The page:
Once you have someone interested in serving, I suggest having a talk to get to know them. You might have them fill out an application, ask for references, ask about their passions, and their experience. You can learn some really cool stuff about people through the interview and the application process.
I also like to have volunteers fill out and sign a volunteer covenant. This covers the expectations for leadership and serving in the ministry.
We want to take care of the children in the community, and we want to be proactive about keeping them all safe.
It’s okay if you don’t already have any of this as part of your process. It’s totally fine to start now and have all of your current volunteers go through this process. It can be a phone call, a Zoom call, or an in-person chat before the service. It can be meeting at a coffee shop or a restaurant. You can get a strong feel for people if you meet face-to-face. A phone call is definitely an acceptable alternative.
Background checks are crucial. There are a number of different companies that you can use for background checks. Check with your church’s insurance company about how often you must repeat them.
It’s essential to have a plan for effective volunteer training. Equip your team with the skills and basic information that they need to serve in the ministry. It can inspire them while communicating the vision of the program. Solid training will prepare them to excel in their role and grow as leaders.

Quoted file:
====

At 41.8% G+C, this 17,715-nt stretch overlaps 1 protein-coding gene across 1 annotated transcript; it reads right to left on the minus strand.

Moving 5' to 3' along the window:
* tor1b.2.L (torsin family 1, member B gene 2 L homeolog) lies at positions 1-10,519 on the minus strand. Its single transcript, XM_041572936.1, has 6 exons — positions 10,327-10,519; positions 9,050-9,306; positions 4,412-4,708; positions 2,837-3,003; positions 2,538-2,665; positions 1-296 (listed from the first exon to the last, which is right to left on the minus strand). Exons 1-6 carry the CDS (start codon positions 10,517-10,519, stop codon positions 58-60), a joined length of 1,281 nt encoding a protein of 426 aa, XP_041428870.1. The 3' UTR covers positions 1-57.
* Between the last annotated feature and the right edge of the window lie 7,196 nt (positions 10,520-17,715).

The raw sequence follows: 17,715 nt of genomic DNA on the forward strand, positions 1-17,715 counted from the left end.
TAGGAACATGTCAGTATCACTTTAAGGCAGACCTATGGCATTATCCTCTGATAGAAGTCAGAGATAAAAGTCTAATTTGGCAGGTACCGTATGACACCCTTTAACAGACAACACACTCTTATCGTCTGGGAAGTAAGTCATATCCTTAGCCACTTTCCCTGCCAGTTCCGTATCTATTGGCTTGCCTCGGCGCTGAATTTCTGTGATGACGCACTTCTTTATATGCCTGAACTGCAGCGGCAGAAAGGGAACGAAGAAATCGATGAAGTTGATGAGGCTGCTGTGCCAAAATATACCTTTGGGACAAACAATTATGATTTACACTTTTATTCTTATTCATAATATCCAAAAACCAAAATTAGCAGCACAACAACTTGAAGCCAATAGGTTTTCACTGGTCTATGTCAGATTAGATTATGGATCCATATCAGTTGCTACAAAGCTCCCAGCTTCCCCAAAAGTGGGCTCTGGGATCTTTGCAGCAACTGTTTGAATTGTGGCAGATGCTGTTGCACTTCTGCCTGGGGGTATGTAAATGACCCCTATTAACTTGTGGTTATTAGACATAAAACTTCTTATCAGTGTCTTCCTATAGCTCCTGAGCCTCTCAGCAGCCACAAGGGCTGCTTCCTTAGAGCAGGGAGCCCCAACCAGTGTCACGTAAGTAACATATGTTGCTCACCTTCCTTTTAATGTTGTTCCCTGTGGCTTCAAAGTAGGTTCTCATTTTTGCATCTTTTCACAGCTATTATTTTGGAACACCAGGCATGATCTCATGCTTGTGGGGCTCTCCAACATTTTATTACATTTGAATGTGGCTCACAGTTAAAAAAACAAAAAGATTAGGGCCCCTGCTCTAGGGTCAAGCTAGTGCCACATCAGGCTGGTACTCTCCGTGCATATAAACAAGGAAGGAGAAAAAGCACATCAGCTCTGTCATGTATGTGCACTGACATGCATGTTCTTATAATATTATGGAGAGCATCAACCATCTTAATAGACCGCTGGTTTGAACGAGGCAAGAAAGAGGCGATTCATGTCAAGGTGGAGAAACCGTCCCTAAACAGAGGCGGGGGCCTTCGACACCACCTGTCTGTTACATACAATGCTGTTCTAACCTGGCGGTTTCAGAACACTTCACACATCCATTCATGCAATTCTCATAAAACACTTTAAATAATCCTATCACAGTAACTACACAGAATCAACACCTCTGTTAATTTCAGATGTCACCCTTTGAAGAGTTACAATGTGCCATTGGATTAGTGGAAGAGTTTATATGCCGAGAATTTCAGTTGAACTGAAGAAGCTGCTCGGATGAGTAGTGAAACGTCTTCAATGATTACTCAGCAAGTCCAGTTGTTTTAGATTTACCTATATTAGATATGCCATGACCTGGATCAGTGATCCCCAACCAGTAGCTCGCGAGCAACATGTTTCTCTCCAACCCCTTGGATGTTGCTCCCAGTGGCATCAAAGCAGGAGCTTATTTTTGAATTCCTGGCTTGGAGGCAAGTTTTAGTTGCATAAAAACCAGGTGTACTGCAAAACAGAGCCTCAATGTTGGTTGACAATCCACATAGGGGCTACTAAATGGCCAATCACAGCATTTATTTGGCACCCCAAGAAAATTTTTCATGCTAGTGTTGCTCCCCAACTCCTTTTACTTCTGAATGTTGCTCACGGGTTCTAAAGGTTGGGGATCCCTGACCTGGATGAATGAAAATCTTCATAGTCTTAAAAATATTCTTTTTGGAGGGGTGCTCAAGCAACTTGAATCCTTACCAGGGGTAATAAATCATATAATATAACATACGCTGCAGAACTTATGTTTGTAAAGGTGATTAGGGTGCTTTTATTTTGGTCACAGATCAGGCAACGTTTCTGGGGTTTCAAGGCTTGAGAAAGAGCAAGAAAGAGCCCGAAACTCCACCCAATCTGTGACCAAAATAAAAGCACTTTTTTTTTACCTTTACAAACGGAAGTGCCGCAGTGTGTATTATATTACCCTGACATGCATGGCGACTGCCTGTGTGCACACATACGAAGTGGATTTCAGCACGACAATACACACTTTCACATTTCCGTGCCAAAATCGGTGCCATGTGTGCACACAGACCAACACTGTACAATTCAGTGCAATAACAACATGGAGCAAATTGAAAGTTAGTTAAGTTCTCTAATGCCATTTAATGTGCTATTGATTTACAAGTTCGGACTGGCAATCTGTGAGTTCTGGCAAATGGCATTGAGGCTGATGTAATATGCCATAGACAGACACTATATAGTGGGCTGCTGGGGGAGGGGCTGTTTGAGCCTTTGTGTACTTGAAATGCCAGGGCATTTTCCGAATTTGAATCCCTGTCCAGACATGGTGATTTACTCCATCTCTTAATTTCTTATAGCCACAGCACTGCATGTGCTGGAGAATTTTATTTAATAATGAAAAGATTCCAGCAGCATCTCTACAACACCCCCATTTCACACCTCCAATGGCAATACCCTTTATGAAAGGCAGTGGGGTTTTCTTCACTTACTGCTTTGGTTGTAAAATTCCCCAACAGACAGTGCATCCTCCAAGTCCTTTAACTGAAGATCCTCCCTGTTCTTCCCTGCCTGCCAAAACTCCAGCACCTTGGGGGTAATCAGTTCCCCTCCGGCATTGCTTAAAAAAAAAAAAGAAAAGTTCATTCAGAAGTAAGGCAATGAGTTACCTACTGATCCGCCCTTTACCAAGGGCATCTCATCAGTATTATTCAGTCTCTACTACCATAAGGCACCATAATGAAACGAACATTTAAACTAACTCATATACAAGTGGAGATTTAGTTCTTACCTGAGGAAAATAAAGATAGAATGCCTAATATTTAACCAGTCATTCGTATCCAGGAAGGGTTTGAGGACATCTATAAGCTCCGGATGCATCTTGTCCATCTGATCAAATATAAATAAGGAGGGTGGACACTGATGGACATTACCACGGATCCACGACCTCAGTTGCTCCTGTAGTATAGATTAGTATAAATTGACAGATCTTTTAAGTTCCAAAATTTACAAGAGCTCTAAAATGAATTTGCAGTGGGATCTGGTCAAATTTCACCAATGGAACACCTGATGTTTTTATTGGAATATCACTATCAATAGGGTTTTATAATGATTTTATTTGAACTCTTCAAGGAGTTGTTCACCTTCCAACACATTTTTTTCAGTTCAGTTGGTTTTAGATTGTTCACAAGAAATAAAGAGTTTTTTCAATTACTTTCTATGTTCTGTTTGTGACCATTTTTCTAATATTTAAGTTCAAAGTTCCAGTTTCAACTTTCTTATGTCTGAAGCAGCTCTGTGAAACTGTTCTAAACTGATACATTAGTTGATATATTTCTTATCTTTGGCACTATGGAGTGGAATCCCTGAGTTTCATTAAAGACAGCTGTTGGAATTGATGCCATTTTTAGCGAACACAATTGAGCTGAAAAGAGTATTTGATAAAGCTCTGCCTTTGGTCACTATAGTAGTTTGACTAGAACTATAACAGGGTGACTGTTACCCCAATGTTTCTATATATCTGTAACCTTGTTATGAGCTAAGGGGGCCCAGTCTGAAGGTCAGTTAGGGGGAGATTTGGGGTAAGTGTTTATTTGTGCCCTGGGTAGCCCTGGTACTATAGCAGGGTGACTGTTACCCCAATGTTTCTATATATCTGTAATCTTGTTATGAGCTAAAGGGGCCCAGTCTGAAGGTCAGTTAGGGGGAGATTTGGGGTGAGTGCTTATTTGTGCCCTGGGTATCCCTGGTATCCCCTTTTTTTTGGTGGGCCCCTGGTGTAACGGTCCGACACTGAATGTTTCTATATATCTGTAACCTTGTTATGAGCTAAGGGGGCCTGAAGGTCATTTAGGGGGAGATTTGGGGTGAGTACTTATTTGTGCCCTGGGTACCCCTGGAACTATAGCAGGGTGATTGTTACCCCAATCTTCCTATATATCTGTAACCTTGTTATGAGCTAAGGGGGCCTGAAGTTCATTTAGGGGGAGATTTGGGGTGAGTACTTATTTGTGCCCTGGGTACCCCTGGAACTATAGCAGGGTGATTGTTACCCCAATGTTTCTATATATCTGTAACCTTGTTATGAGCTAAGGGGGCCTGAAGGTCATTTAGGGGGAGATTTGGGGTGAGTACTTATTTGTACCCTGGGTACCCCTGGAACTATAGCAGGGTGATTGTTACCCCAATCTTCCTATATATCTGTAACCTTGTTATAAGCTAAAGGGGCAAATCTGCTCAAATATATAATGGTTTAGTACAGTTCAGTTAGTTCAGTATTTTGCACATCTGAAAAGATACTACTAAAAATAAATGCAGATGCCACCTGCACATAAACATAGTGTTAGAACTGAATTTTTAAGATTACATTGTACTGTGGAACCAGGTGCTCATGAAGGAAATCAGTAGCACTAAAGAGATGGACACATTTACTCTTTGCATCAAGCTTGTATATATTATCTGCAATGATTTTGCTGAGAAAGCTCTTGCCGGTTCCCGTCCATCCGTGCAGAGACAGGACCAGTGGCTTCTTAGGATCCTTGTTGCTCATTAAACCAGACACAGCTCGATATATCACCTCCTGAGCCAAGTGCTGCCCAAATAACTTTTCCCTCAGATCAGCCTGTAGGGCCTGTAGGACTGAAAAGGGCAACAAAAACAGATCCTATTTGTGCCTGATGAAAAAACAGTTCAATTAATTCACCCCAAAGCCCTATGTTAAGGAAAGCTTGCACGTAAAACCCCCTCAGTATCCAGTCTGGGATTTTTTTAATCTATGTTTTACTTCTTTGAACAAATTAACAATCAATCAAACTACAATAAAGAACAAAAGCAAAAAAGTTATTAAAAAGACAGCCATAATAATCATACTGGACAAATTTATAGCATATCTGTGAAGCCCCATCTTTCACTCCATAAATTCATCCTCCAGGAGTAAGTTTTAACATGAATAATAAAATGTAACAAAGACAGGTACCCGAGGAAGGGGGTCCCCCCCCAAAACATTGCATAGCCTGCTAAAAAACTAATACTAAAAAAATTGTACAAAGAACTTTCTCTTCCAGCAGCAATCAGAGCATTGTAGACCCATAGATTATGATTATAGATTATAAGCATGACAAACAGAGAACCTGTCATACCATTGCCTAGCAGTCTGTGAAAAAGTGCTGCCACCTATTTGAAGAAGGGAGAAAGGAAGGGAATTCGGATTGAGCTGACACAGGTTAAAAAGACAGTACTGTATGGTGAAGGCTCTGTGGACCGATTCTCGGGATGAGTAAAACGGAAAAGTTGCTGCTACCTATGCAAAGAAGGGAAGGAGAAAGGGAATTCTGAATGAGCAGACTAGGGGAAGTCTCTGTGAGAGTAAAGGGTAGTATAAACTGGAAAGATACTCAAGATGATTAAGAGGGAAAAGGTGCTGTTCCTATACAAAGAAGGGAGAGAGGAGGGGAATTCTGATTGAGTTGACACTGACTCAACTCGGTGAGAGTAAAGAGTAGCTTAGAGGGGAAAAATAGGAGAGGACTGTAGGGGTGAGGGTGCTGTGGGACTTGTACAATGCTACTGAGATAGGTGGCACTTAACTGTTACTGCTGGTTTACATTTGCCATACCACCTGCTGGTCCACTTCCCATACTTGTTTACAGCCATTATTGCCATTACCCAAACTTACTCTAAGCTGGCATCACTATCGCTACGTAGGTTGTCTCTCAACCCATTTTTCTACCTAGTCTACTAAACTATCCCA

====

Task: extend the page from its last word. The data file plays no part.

I encourage four types of volunteer training:
Annual Training Meeting
This is for everybody in the entire ministry: new volunteers as well as seasoned ones. Consider also inviting those who are interested in volunteering. I like to keep these annual volunteer meetings really fun. It’s about relationship and community building, vision casting, and equipping them with hands-on things that they can’t read off of a handout. You might do icebreakers and play games so they can get to know the other volunteers. This can help everyone feel like they’re part of an actual team.
Take time to share stories and wins. I feature a video of the volunteers from the prior year. It highlights the things that they’ve done, inspires them, and shows them moments they may have forgotten.
You can also bring in special speakers. This might include someone from your church’s security team or local police department to talk about training for emergencies. You could bring in a child development specialist to talk about how to connect with kids at different age levels and how to engage them. There is some really interesting, specialized training that focuses on topics like the art of storytelling or how to work with parents.
New Volunteer Training
Determine a timeframe that works for you. The following model includes a suggested four-week course. First, I pair every new volunteer with a seasoned servant. Choose your seasoned volunteers very carefully as they will be the models for your new volunteers.
The volunteer will watch, observe, and learn the policies and procedures. They receive a volunteer handbook and tour the ministry area. They learn where the bathrooms are, where the supplies are going to be picked up, and where their check-in station is located. Don’t just assume that people know all these things. As you give them a tour, talk to them about your policies. Let them observe a class.